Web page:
#3 Make Work More Flexible

Work arrangements are expected to shift towards a new blended approach that combines remote and office-based working, known as Hybrid Work. Hybrid Work allows employees the freedom to choose where and when they work best. Major organisations such as Microsoft and Google have already taken the first steps towards such a transition.

Hybrid Work has the following benefits for working parents:

a) Enhances Work Performance

The Modern Families Index 2021 reports that a third of working parents feel that flexible working allows them to work more effectively and efficiently. The proliferation of remote work will improve the management of familial responsibilities, which contributes towards work efficacy and efficiency for parents. Although working parents will be faced with familial responsibilities even during work, with the flexibility to decide where and when to work, parents and other family members will be able to coordinate their schedules in a manner that best manages the load of childcare or eldercare.

b) Improves Personal Health

The new flexible work arrangements has proven to reap rewards in terms of workers’ health and wellness. By giving autonomy to workers over their schedule, they will be able to better manage their health issues and take necessary breaks to prevent burnout, which ultimately improves work productivity in the long run.

c) Does not Impair Career Progression

The Modern Families Index 2021 notes that only 7% of parents consider flexible working as a barrier to their career progression. This is critical as career progression has been identified in many expert analyses such as the Work Trend Index 2021 as a major area that employers should account for.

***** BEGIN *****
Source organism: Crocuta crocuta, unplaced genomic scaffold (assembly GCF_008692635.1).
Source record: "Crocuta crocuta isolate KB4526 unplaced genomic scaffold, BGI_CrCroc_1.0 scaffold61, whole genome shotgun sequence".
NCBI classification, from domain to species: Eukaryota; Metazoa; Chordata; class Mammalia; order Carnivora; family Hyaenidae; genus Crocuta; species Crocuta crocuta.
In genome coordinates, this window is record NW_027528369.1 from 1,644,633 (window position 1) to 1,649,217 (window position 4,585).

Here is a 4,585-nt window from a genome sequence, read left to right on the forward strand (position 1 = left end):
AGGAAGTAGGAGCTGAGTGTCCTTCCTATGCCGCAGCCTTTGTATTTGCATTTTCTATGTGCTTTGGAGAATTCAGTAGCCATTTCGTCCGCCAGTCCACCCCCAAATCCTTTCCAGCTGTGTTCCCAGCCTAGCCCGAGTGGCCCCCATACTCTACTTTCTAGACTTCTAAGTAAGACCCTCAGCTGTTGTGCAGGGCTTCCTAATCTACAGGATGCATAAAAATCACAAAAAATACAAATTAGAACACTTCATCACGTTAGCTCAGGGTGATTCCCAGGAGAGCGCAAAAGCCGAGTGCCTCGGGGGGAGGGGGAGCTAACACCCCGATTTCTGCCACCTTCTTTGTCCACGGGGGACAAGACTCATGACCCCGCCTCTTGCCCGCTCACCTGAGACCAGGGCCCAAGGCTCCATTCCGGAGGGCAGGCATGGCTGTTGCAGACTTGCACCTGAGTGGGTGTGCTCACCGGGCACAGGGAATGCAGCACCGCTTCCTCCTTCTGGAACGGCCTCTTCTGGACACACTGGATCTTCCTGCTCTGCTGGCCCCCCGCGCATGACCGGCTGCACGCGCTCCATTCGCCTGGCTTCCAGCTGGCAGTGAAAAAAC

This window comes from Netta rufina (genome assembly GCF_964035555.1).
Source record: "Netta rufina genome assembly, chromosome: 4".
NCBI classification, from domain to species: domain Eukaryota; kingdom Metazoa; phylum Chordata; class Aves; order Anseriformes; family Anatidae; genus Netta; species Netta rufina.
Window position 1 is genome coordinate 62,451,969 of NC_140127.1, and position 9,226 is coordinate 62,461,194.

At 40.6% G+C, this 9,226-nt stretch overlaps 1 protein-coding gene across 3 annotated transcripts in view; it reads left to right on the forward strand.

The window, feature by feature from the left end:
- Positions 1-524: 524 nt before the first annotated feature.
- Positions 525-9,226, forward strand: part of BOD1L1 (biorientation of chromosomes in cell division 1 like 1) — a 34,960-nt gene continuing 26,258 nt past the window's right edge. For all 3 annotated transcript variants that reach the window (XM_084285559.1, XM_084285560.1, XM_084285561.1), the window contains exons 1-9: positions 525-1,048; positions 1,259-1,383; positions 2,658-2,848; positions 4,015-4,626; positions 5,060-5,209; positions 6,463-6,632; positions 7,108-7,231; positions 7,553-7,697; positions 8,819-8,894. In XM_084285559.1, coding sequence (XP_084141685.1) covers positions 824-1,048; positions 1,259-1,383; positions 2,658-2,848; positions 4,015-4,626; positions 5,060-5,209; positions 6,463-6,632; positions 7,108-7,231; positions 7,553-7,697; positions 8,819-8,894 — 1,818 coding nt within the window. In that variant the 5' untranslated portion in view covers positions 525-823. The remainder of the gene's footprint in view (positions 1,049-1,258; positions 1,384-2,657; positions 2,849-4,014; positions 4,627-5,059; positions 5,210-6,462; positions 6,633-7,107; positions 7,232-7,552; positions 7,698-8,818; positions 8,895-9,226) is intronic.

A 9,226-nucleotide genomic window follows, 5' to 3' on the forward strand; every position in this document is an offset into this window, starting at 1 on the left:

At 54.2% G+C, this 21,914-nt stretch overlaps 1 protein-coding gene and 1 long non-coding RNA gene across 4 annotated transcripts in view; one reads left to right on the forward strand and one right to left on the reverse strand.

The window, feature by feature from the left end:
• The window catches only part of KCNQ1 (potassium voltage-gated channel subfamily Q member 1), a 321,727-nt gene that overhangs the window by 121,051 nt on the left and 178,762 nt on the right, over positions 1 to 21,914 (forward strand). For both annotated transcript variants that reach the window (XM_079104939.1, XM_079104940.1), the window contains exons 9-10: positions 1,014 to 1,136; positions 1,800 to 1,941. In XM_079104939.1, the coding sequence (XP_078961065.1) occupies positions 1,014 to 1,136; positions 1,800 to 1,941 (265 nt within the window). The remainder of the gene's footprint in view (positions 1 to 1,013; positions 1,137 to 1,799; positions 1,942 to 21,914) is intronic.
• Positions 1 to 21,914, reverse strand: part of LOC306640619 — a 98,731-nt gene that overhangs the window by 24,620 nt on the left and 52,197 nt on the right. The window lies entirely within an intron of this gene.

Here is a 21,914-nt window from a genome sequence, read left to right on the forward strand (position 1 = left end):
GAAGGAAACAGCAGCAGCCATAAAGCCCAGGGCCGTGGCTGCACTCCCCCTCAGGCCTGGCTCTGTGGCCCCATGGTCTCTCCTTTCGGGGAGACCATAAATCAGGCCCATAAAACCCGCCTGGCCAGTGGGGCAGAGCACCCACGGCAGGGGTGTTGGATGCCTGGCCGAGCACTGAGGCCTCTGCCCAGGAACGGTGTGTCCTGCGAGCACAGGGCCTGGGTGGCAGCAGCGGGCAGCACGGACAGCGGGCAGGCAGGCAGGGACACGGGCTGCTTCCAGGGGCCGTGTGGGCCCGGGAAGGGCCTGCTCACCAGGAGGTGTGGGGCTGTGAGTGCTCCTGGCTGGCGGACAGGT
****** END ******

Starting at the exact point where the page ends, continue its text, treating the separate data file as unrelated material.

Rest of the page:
Despite these benefits, employers must remain mindful of the differing attitudes towards remote and physical working. Some workers might favour physical work for the company of their co-workers or access to the facilities at the office. While others might gravitate towards remote work, preferring the comfort of their own home and the proximity to loved ones. Nonetheless, increasingly there are expectations for flexible working arrangements to remain, even after the pandemic ends. The permanence of flexible working arrangements must be a possibility for employers to consider.

Looking Ahead

Ultimately, the implementation of remote work occured overnight for many companies. Although the maintaining economic success remains the first priority, overlooking the social well-being of employees will have a detrimental effect in the long run, especially with regards to retaining talent. In particular, working parents will be a group that might be ill-equipped for remote work due to the added responsibilities of childcare, making it imperative that companies offer support where possible during this trying period.

Reflect - Has your own company overlooked the difficulties working parents safe? Can you think of other groups that require more support but are being overlooked?